Alcove, a British home care service provider using connected technologies, is entering the U.S. market.
Alcove offers its services via various packages designed for different use cases. Its center is Alcove software maintained by the Alcove team. Some packages work with Alcove’s own hardware and software while some uses third-party devices like the Amazon Dot.
For example, the “Wandering” package includes Amazon’s Ring doorbell, the Echo Show speaker and movement sensors. It aims to help alert families when relatives leave the house unexpectedly, or when someone comes knocking the door.
For disabled people who lie in bed for most time of the day, Alcove provides voice-controlled smart light features, and a video care phone that can send reminders for medication.
Other Alcove-owned devices include fall sensors, chair sensors, bed sensors, bedwetting sensors, smoke sensors, temperature sensors and a GPS-tracking smart watch.
Alcove claimed to be the largest in-home data collector in Britain with “north of 35 million data points,” said the company’s founder Hellen Bowey in an interview with Forbes. Nest, in comparison, has sold over 11 million devices, making it to have around 33 million data points.
Alcove stores all personal data on Microsoft Azure Cloud and the Alexa skills on Amazon devices. These personal information is anonymized and is only shared with consenting parties, said Bowey.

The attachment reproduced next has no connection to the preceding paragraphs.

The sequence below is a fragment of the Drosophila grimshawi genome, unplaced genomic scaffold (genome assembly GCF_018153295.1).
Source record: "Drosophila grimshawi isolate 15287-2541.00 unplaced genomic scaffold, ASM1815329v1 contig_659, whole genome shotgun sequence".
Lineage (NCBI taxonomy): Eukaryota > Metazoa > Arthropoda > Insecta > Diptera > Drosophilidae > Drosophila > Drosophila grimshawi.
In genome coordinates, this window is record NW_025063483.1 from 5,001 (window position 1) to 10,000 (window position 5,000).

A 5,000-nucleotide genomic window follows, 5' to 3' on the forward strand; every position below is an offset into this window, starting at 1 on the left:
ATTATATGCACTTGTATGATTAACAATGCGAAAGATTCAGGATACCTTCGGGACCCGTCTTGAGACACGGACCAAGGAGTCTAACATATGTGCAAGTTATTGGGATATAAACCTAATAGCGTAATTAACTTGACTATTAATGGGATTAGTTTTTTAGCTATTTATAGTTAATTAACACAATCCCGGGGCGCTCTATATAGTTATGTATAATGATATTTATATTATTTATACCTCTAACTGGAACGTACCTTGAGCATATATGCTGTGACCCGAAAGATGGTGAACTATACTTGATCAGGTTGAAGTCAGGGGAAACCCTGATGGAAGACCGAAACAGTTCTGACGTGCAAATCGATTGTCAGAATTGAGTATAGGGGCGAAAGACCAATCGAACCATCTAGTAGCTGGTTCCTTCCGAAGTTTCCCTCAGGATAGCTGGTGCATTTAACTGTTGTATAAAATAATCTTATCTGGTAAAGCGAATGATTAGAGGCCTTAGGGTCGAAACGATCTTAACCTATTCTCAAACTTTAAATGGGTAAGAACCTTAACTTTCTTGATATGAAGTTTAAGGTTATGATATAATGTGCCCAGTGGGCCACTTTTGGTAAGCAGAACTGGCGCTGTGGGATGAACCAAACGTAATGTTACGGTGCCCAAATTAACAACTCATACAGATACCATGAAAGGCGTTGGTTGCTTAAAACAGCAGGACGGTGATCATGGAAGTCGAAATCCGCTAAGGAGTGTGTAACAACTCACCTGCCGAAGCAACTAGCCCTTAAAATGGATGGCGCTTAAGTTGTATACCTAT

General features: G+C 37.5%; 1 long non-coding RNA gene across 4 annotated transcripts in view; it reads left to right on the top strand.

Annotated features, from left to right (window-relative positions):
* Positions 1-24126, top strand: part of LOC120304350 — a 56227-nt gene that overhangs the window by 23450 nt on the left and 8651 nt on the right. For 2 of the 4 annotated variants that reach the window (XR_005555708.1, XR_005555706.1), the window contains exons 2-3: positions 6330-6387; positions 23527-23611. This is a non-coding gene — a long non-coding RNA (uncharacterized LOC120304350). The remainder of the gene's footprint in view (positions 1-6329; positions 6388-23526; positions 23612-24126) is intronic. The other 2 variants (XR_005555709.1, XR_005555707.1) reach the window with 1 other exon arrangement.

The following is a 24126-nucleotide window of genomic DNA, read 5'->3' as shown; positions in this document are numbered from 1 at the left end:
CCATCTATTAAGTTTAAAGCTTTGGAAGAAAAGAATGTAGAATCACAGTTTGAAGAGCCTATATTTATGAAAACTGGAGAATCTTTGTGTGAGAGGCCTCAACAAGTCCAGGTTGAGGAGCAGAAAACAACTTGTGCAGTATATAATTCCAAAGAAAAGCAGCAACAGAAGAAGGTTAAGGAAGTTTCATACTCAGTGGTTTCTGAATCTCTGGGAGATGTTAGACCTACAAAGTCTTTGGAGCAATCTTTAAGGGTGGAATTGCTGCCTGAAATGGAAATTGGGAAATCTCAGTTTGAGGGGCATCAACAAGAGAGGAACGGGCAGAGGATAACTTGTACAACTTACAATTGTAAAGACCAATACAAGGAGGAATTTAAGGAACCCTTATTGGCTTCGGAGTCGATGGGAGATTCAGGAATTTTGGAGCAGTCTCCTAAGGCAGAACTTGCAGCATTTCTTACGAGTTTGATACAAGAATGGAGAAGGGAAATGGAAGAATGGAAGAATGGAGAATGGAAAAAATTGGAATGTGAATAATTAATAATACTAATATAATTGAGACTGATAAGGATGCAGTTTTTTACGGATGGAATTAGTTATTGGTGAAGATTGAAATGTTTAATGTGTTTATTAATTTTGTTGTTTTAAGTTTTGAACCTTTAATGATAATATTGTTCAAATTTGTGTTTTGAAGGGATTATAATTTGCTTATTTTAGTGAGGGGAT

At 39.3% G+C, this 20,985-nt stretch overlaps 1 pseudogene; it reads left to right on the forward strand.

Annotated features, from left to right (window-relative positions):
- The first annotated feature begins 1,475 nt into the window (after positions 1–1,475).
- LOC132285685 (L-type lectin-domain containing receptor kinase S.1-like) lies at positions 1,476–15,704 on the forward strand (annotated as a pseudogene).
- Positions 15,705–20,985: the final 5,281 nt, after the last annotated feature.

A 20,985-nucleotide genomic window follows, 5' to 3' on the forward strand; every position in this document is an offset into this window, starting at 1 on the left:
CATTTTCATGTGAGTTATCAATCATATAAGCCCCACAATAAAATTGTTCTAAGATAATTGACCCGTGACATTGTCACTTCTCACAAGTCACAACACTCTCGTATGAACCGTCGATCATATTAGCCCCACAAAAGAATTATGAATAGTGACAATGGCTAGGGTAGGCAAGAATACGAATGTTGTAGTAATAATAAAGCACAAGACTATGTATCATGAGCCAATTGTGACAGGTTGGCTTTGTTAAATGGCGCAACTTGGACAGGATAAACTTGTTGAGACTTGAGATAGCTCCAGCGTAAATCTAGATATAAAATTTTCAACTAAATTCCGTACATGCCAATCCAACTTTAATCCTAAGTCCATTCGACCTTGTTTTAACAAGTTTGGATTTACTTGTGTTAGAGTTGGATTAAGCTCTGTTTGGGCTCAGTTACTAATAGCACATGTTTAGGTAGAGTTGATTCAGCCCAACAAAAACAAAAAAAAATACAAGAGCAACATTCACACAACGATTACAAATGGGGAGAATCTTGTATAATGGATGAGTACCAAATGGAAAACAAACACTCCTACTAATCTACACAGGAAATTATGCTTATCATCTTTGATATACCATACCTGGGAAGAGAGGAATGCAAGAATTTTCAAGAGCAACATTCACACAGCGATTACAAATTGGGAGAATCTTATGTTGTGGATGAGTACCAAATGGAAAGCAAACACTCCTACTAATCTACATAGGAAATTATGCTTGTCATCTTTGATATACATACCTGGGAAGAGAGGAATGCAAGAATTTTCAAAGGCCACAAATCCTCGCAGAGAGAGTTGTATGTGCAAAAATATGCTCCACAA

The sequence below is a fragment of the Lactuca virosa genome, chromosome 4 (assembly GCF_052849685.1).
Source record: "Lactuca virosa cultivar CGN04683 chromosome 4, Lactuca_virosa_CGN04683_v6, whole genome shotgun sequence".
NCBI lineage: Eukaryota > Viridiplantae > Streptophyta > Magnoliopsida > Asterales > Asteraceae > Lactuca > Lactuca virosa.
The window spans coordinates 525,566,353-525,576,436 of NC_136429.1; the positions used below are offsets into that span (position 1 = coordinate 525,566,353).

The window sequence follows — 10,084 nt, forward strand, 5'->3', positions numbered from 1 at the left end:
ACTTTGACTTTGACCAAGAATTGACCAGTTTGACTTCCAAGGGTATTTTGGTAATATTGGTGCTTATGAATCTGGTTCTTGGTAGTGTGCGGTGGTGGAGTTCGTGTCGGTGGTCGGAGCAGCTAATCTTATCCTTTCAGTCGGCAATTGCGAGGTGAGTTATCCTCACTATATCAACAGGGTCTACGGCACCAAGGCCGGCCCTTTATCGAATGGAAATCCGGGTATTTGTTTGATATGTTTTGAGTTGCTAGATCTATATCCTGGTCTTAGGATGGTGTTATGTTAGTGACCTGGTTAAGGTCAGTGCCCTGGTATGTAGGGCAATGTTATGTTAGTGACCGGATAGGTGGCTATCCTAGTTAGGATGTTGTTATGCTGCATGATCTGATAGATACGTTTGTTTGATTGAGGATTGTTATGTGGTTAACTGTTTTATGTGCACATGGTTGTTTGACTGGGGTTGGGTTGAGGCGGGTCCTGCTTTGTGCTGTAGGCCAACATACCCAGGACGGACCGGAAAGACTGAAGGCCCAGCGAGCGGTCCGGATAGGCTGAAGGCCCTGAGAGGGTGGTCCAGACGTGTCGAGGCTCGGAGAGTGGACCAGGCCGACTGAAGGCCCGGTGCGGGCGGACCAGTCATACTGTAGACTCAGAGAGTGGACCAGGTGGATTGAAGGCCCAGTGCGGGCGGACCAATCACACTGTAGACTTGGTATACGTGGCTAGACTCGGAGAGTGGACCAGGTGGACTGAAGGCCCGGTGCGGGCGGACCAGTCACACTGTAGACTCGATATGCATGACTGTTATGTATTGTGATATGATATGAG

Alcove’s services and products are available in the U.K., Poland, France, Germany and Spain. With London’s International Business Progamme, Alcove is entering the U.S. market with its solutions.
The team currently focuses on embedding artificial intelligence into its technology to predict care interventions. In the next six months, it plans to introduce an AI-enabled insurance product with two global insurers.
Bowey founded Alcove in 2014, with the goal of turning homes into safe spaces where older and disabled people can live independently.
She grew up with a sister who has microcephaly, which makes Bowey more sensitive about the challenges disabled people face at home.
In the first three months of Alcove’s operation, its service saved the life of a lady. She tumbled and fell in her bathroom. She wasn’t able to activate her personal alert button or the emergency pull cord. The Alcove motion sensors installed at her home detected that she wasn’t moving, and alerted her family and saved her life.